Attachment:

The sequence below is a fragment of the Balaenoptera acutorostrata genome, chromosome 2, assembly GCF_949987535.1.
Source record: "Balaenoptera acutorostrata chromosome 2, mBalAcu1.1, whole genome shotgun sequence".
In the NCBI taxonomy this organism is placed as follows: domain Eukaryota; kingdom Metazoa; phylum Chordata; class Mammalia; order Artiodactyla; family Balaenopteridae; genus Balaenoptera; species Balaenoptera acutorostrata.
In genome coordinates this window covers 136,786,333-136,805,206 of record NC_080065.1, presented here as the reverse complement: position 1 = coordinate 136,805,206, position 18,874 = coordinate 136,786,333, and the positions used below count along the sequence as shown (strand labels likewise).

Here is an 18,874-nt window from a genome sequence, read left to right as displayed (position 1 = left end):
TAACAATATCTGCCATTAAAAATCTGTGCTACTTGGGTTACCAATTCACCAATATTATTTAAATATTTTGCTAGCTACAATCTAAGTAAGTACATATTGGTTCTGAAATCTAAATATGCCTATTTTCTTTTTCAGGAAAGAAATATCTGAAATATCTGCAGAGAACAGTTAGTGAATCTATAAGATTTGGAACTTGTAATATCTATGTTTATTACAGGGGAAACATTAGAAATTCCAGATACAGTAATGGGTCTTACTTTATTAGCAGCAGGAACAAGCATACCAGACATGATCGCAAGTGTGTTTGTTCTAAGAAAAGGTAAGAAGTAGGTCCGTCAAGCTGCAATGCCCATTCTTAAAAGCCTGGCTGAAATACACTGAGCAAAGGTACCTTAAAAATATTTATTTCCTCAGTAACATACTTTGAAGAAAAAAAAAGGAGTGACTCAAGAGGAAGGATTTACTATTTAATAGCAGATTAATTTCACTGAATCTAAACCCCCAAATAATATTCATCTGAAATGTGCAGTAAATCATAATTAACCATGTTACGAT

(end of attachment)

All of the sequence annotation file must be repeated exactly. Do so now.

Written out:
The sequence below is a fragment of the Balaenoptera acutorostrata genome, chromosome 2, assembly GCF_949987535.1.
Source record: "Balaenoptera acutorostrata chromosome 2, mBalAcu1.1, whole genome shotgun sequence".
In the NCBI taxonomy this organism is placed as follows: domain Eukaryota; kingdom Metazoa; phylum Chordata; class Mammalia; order Artiodactyla; family Balaenopteridae; genus Balaenoptera; species Balaenoptera acutorostrata.
In genome coordinates this window covers 136,786,333-136,805,206 of record NC_080065.1, presented here as the reverse complement: position 1 = coordinate 136,805,206, position 18,874 = coordinate 136,786,333, and the positions used below count along the sequence as shown (strand labels likewise).

Here is an 18,874-nt window from a genome sequence, read left to right as displayed (position 1 = left end):
TAACAATATCTGCCATTAAAAATCTGTGCTACTTGGGTTACCAATTCACCAATATTATTTAAATATTTTGCTAGCTACAATCTAAGTAAGTACATATTGGTTCTGAAATCTAAATATGCCTATTTTCTTTTTCAGGAAAGAAATATCTGAAATATCTGCAGAGAACAGTTAGTGAATCTATAAGATTTGGAACTTGTAATATCTATGTTTATTACAGGGGAAACATTAGAAATTCCAGATACAGTAATGGGTCTTACTTTATTAGCAGCAGGAACAAGCATACCAGACATGATCGCAAGTGTGTTTGTTCTAAGAAAAGGTAAGAAGTAGGTCCGTCAAGCTGCAATGCCCATTCTTAAAAGCCTGGCTGAAATACACTGAGCAAAGGTACCTTAAAAATATTTATTTCCTCAGTAACATACTTTGAAGAAAAAAAAAGGAGTGACTCAAGAGGAAGGATTTACTATTTAATAGCAGATTAATTTCACTGAATCTAAACCCCCAAATAATATTCATCTGAAATGTGCAGTAAATCATAATTAACCATGTTACGAT